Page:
There are many benefits to your dog in playing with the humble tennis ball; they are cheaper than other balls, easy to find and your dog just loves to chew on it after a quick game of fetch. If you have a ball-obsessed pup, you have probably played fetch with (and thrown out) some worn, chewed and soggy old balls. But did you know that his favourite toy could cause some damage to his teeth over time?
- Genuine tennis balls are made from elastic (rubber) combined with sand. As a dog chews on the ball, the combination of sand and rubber erodes the enamel on dogs teeth.
- Some experts believe that the ‘fuzz’ used to pelt a tennis ball can wear down a dog’s teeth. Ingesting the fuzz can also cause throat or digestive irritation.
- Other experts say that the sand and grit that can become stuck to a standard tennis ball, can cause abrasions to a dog’s teeth, with their risk increasing if they always have that fluro yellow ball in their mouth.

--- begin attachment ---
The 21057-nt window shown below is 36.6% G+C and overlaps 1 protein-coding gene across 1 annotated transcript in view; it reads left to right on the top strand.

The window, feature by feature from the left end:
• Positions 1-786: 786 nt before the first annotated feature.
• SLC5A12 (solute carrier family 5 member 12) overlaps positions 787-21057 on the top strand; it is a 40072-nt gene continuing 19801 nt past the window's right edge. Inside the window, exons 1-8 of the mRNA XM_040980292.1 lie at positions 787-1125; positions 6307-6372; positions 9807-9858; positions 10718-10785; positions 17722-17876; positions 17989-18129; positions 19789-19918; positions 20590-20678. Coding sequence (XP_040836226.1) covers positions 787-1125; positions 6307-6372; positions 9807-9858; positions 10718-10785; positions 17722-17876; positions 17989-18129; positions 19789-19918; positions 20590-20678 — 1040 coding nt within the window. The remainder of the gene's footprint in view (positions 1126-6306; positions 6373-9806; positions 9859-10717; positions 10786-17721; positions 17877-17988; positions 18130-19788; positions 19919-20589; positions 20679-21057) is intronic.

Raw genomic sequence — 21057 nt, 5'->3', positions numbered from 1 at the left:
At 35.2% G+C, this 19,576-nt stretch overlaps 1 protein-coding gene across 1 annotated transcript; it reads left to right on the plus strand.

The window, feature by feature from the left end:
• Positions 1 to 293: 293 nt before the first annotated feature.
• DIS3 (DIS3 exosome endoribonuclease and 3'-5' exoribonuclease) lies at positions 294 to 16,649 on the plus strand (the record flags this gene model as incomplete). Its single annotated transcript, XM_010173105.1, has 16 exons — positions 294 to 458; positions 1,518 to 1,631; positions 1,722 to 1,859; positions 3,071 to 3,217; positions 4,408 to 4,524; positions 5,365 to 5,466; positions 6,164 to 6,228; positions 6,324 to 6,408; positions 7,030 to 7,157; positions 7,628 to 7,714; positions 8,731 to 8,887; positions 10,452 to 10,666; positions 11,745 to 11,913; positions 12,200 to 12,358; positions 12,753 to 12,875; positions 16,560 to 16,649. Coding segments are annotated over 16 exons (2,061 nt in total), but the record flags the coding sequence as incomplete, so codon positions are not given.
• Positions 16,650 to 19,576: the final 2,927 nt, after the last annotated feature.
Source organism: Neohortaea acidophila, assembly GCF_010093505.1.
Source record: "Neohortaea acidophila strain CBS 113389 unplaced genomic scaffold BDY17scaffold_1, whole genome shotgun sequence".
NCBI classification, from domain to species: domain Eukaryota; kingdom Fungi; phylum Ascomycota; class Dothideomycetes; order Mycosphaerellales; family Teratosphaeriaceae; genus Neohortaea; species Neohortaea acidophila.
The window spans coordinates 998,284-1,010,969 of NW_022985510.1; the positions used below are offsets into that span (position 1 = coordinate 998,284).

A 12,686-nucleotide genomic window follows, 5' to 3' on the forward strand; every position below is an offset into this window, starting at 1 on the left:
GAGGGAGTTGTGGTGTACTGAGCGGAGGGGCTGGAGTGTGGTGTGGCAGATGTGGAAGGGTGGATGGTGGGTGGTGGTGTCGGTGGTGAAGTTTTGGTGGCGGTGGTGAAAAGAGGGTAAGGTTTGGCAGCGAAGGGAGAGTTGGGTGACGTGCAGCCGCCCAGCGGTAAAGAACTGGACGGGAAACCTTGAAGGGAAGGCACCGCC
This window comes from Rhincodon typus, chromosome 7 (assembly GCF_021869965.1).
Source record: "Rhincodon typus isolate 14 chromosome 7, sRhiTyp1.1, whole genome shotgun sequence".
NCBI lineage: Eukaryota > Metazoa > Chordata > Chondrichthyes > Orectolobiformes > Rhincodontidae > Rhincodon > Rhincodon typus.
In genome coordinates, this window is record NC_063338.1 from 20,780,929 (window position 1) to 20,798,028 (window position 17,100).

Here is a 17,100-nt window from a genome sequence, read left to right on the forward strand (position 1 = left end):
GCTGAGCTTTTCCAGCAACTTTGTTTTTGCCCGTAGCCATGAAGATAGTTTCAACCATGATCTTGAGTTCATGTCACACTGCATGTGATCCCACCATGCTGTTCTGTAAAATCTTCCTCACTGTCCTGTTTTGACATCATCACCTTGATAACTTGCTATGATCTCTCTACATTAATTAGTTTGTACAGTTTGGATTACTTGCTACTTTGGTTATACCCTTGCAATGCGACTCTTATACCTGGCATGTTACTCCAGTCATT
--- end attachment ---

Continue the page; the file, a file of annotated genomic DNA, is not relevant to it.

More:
So what’s the big deal?
If your dog’s tooth enamel is compromised, their teeth become open to decay and future dental problems! Not only will a paw parent have to consider the cost of dental repairs, but just like for humans, dental issues can cause pain to your dog.
Is this an overstatement?
It’s true that not every dog will suffer dental damage from playing and chewing tennis balls. However, as responsible dog owners, we take the time to exercise, groom, worm, feed and wash our beloved pets. So it holds true that we should remove play items that could cause them harm, if we are able to provide safer alternatives.
The truth is that dogs love to chew; it is, in fact, a natural dog behaviour. According to Christine Dahl (200, p.187) “Chewing is a strong drive behaviour…your dog is rewarded by the soothing nature of chewing.”
So, be on the look out for good rubber chew alternatives like the ‘West Paw’ toys that we use in our play areas. They’re tried and tested and are almost indestructible. Available from the Doghouse, they have been a favourite of our four legged clients for years. For more information about chew toys, contact our team!
Dahl, C., (2007) ‘Good Dog 101’ Sasquatch Books, Seattle